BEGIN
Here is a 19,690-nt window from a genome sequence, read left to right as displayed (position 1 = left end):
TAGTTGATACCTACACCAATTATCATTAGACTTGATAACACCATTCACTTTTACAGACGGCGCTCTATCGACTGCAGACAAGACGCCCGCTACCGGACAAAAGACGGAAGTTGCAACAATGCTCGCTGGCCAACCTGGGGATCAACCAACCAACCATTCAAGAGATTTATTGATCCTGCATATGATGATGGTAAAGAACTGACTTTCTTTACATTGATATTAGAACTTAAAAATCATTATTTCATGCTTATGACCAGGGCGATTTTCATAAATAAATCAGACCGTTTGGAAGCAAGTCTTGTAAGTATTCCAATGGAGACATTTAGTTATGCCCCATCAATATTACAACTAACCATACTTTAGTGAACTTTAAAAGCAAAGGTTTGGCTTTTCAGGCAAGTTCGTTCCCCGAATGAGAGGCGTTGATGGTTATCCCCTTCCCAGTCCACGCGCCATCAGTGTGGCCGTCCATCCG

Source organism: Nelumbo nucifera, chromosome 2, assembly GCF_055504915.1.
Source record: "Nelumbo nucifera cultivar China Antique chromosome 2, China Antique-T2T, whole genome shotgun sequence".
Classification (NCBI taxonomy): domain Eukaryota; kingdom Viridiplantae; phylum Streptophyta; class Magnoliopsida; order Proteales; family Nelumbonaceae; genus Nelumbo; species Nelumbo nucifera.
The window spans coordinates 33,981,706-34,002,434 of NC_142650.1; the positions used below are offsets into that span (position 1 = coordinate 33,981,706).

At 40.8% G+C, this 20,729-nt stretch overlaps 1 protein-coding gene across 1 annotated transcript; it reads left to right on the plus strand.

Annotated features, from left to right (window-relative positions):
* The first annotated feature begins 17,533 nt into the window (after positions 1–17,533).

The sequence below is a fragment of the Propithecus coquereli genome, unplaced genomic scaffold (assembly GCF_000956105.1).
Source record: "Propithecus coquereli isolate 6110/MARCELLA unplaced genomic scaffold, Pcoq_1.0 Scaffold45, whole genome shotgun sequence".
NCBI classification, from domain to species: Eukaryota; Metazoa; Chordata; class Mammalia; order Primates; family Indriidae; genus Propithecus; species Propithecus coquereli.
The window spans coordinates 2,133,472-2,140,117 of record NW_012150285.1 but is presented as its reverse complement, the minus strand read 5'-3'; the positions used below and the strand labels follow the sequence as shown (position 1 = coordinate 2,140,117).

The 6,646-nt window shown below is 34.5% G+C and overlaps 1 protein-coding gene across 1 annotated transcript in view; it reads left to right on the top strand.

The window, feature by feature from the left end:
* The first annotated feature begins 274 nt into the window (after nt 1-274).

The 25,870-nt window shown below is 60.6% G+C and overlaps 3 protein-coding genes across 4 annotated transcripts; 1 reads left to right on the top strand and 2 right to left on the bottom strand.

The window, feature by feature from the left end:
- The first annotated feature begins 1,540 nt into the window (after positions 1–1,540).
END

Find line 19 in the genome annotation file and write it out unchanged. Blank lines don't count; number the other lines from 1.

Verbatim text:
- The first annotated feature begins 1,540 nt into the window (after positions 1–1,540).